Sunday, April 17, 2011

The Hope of Holy Week

The centurion and the men with him who were keeping watch over Jesus feared greatly when they saw the earthquake and all that was happening, and they said, "Truly, this was the Son of God!" (Mt 27:54)
This is Holy Week. This is the week when we journey with Christ on His Way of the Cross. This is the week when we observe the suffering, the dying, and the resurrection of Jesus the Christ.

The sexual abuse issues in the Church don't seem to want to go away. The news coming out about the Philadelphia diocese having to suspend over 20 priests really jump-started my feelings of grief this Lent. Is it ever going to be over?
And then along came Hope. With a capital H.
It came in the person of an archbishop from Ireland who gave the opening address at a 2 day conference at Marquette University (I knew nothing about this. Did you?). The conference was called "Harm, Hope and Healing: International Dialogue of the Clergy Sex Abuse Scandal."
I read the opening remarks by Archbishop Martin from Dublin. You really need to read them for yourself but he made it clear that the children need to come first. Here is one particularly moving section of his speech: 
"One victim constantly reminds me that the stern words of Jesus in Saint Matthew’s Gospel (Mt 18:6) about the “great millstone” to be fastened around the neck of anyone who becomes a stumbling block for the “little ones”, are quickly followed (Mt 18:12) by the teaching on the Shepherd who leaves the ninety-nine sheep to find the one who has been lost.  
This victim reminds me that it is the lost child, the molested child who should be at the center of our attention. The Church should be actively seeking out victims to embrace them with the healing power of Jesus Christ. Victims rarely feel that they are been given priority over the ninety-nine."

I had requested a Mass intention this week for survivors of child sexual abuse and I was able to attend that Mass. After I brought up the gifts, I was sitting in my pew, only half-listening, thinking about what it had meant to me to bring up those gifts.
I felt as if I was representing all survivors of sexual abuse. It was as if I had been offering myself and my pain and suffering to God in the hope of healing for all survivors.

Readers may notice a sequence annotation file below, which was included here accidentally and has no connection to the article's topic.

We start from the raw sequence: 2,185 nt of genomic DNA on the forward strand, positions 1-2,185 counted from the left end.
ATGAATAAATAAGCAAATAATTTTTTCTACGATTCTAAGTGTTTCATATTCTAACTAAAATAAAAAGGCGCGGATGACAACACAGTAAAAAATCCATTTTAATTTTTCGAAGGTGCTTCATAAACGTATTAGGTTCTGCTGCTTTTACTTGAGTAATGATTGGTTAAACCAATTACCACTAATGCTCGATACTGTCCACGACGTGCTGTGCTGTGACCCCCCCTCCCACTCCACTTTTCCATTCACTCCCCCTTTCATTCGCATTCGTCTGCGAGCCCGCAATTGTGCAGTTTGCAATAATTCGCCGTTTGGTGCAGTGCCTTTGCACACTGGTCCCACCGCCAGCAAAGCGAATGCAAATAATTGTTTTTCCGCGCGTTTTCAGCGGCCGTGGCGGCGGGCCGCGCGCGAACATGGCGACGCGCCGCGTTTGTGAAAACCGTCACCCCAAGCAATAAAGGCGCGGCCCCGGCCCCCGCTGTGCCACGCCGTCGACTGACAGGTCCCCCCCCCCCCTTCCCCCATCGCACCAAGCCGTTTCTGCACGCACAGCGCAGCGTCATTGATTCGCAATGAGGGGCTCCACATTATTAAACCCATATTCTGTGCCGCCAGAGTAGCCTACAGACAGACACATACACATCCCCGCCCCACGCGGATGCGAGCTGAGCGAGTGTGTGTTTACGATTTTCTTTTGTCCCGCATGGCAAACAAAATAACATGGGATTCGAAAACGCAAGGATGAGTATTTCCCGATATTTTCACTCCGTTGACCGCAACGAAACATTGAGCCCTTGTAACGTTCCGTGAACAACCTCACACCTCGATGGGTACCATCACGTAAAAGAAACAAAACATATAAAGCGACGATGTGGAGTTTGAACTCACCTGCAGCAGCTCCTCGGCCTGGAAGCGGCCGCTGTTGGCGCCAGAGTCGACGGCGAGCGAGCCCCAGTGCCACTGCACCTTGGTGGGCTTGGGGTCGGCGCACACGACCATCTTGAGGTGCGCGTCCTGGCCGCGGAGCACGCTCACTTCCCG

Tears came to my eyes as I thought of Hope and its meaning. The hope that God is with us always and we will one day be with him and he will wipe away all our tears.
The Hope that is Jesus.
We all suffer but we never suffer alone.If we ever lose hope, we only need to travel with Jesus through Holy Week.
If we ever lose sight of what Jesus did for us, and does for us, then we need only travel with Him these holiest of days.
Dear Jesus, thank you for saving us and healing us and loving us. Thank you for suffering for us and with us. May we never lose sight of the hope you have given us. You are all we need.


Karinann said...

Your bringing up the gifts at that Mass was a prayer in itself, a way to lay your own suffering and that of all those who suffered and suffer abuse, on the altar to be transformed by Christ's Body and Blood.
Thanks for the link to the Archbishop's remarks.
Hugs and blessings!

Colleen said...

Karinann, thank you! You said just what I was TRYING to say. Hugs and God bless!

Owner of Homeschool Faith and Family Life Website said...

This is sooooooooo beautiful.
THANK YOU Colleen for being such a forgiving, compassionate, STRONG and courageous woman. You know...I thought of you during the homily at last night's service for Father Jack kept repeating: "Humiliation brings Transformation"...and spoke about how our suffering and pain is not lost or in vain, if we can find it within ourselves to "give it to Jesus" and allow Him to "make us new" through it all. I couldn't get you...and your fellow survivors, out of my mind.

Colleen said...

Thank you Judy. That is really a beautiful note and touches my heart.
I love that - Humiliation brings Transformation. How true that is. I have lived it. And I continue to need to give it to Jesus.
I think you wrote on my post the same time I wrote on yours! Go figure!
God bless.

Jade said...

Thank you for this post, Colleen. This is an important issue that you've brought light & healing to. Beautiful prayers, both the act of bringing up the gifts and the words.

Colleen said...

Thank you Jade. God bless!

Joanna said...

Colleen, your compassion reaches far beyond yourself, thanks to the grace of God.

Here is a prayer by Fr. John Hampsch, CMF for healing the family tree. We should remember that most cases of sexual abuse are perpetrated by family members, so our prayers should reach beyond the priesthood and those harmed by
delinquent priests.Prayer for healing the family tree

Colleen said...

Joanna, I so agree. If we can heal all survivors, oh, what joy! And I feel the church should reach out to all survivors, not just those harmed by priests. We need a safe and healing place to be. If not Christ's church, then where can we go?
Thank you for the prayer. God bless!